With 'SEt' displayed press the 'S' button until 'cd' is displayed, press it again and use the 'Up/Down' buttons to change the cooling delay value in minutes. Press the 'S' button to save the change then press the 'Cancel' button to return the 'SEt' menu. This setting will delay the cooling outlet from turning on again within this time period.
I checked my settings to make sure that 'rP' ramping was disabled, the 'SA' set point alarm was off and the 'tc' temperature correction was set to zero. Once the controller was programmed all that was left to do was mount the number 6 stopper in the lid of my fermentor, push the thermowell and air lock into it and feed the temperature probe down to the bottom of the thermowell. For the very first time since I began fermenting my own beer I felt like I had complete control over my fermentation temperatures. The controller was able to maintain a consistent fermentation temperature in an unheated garage for the next two weeks as the outdoor temperatures dipped into the low to mid twenties.
Judging from all the positive feedback I've gotten from the people who've tasted some it appears I've done something right, everyone including myself really enjoyed drinking my first Belgian Witbier fermented under such favorable conditions. Although I built my own makeshift heater made out of an inexpensive clamp light, a 100 watt bulb, some aluminum flashing and some duct tape I already have a few tweaks in mind before fermenting my next batch of beer. I plan to lay the FermWrap on the bottom of the chamber and sit the fermentors on top of it while also using a modified version of my paint can heater. The next heater build will use pop rivets instead of duct tape for a more permanent build and have a smaller diameter so it fits easily between my two fermentors to evenly distribute the heat and avoid hot spots. If you've tried just about everything to brew the best tasting beer possible and you feel like the beer's still coming up a little short on flavor you may want to do like I did to control your temperature.

Vince Feminella [aka: ScrewyBrewer]
[email protected]
Very informative post! However, I just don't see why it is necessary or practical to have dual-stage temperature control (vs. single stage) with a temperature probe stuck down in the middle of your brew. I would guess that with this sort of set-up your heating and cooling elements are constantly turning on and off - counteracting the effect of the other which likely overshoots each and every time since your liquid reacts slowly to changes in ambient temperature. Do you see this in your set-up?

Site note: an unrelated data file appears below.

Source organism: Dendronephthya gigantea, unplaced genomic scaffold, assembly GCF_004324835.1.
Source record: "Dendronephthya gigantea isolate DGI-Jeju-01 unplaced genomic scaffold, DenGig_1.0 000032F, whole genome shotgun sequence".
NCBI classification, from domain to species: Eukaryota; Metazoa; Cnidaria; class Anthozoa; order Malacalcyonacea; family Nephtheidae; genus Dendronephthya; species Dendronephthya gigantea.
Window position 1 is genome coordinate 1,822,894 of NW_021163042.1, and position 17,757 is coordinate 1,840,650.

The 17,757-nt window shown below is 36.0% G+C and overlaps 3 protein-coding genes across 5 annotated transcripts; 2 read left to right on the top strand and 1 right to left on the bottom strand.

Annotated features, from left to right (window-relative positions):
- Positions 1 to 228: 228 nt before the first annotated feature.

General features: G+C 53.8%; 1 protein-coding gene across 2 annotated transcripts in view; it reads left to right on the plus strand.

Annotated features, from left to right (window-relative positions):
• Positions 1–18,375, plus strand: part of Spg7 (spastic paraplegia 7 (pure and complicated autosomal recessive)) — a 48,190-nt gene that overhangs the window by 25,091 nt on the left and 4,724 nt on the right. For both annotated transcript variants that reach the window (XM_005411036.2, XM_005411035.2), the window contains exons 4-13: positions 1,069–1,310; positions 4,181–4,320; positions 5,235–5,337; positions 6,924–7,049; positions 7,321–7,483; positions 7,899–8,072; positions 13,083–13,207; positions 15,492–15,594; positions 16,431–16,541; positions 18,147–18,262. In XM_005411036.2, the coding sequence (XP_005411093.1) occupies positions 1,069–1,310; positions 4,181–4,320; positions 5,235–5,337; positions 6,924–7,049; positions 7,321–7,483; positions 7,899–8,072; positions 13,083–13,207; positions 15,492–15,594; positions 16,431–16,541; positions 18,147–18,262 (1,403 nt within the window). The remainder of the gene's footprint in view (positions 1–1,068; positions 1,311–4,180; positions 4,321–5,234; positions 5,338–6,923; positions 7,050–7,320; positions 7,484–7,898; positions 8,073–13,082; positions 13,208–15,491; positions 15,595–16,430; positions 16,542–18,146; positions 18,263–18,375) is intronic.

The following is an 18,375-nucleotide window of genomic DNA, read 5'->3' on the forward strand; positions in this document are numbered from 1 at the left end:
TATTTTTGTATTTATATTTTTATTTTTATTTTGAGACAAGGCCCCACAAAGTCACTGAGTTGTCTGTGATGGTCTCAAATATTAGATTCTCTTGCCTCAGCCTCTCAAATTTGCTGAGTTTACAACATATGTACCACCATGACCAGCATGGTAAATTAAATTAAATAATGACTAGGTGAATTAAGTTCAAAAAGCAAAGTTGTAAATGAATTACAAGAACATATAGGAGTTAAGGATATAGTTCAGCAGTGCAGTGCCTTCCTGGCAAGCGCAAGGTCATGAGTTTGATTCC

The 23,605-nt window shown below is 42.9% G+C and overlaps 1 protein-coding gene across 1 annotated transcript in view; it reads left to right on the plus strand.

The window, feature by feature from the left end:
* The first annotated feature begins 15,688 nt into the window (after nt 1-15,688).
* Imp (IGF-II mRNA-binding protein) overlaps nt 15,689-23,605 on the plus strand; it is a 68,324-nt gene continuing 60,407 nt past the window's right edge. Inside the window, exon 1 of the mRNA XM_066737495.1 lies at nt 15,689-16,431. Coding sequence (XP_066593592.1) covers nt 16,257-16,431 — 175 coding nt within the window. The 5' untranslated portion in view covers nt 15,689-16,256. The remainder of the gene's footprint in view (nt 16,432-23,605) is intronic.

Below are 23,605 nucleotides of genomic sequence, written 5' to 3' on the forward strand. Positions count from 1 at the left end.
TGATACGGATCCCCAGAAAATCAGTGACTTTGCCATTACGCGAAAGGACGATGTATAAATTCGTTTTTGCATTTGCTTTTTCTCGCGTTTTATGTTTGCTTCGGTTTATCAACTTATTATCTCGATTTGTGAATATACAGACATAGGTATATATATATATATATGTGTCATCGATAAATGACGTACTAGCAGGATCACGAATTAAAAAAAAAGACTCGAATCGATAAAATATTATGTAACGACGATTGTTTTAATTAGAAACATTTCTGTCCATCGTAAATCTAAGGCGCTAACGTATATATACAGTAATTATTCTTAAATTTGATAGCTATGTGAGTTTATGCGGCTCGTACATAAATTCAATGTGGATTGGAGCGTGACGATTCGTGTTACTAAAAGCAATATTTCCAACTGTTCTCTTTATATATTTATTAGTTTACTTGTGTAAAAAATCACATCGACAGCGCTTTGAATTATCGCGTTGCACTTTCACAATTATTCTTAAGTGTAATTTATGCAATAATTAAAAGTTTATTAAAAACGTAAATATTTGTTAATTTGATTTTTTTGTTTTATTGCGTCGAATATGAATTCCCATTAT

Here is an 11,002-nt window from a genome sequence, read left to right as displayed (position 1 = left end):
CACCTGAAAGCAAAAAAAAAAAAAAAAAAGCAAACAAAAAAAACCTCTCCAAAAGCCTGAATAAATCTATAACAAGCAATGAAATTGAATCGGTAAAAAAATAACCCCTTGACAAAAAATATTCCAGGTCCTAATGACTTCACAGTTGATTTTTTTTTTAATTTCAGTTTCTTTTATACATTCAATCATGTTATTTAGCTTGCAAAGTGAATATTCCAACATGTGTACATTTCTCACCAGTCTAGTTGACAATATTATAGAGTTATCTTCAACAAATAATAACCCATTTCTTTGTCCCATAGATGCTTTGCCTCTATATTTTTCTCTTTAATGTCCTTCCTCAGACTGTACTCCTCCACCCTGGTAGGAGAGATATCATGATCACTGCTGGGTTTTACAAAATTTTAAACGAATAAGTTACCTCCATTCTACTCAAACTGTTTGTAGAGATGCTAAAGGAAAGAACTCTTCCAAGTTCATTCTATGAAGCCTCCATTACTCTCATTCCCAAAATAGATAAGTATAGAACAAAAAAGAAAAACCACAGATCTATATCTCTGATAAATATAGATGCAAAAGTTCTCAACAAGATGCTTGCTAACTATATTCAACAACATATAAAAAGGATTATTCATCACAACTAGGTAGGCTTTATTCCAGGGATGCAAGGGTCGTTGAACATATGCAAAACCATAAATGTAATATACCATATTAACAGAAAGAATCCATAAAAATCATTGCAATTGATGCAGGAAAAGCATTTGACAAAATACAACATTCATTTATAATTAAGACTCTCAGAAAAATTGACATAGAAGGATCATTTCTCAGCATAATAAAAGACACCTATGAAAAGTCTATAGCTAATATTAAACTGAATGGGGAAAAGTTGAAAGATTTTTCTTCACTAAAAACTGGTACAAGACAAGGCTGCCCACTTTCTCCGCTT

@masaba that's were the benefits of the STC-1000+ comes in handy, overshoot and chatter between the cold/hot is easily controlled using the 'delay' and 'hysteresis' settings. Together they work like a gas pedal of a car to let you smoothly apply just enough heating or cooling to maintain the setpoint temperature without a lot of overshoot.
@masaba You can set the sensitivity such that this isn't an issue. The beer is a pretty big heat sink, and in a .5 degree range when measuring beer temp (not ambient) this does not happen in my experience.
Great article. I recently did a similar upgrade, except I am using the Auberns TD100A It's a dual-stage controller that has some nice features. So far I've been able to keep my first attempt within about a degree of my setpoint, but I did experience some swings as I learned how to set it up. I'm still working some layout refinement in my mini fridge. There is a lot of stuff in there now and i'm just working on how to best fit it all together.
Great picture of the thermowell setup. I'll have to purchase one of those. Currently I have the RTD taped to the Carboy wall with some foam insulation covering it.
You stated you were going to set your carboy on top of the fermawrap heater? Currently I have a carboy carrier. I'm curious what the best way to apply the heater would be. Should I slide it in between the carrier and the glass or just tape it on the outside of the carrier? If you set your fermenter on top, you might want to take some sand paper and smooth out the sharp edges of your bucket (if that's what your using) They tend to get burrs from dragging and moving that could damage your FermWrap.
Thanks again for posting an informative article,
Awesome article! Thanks a lot for sharing!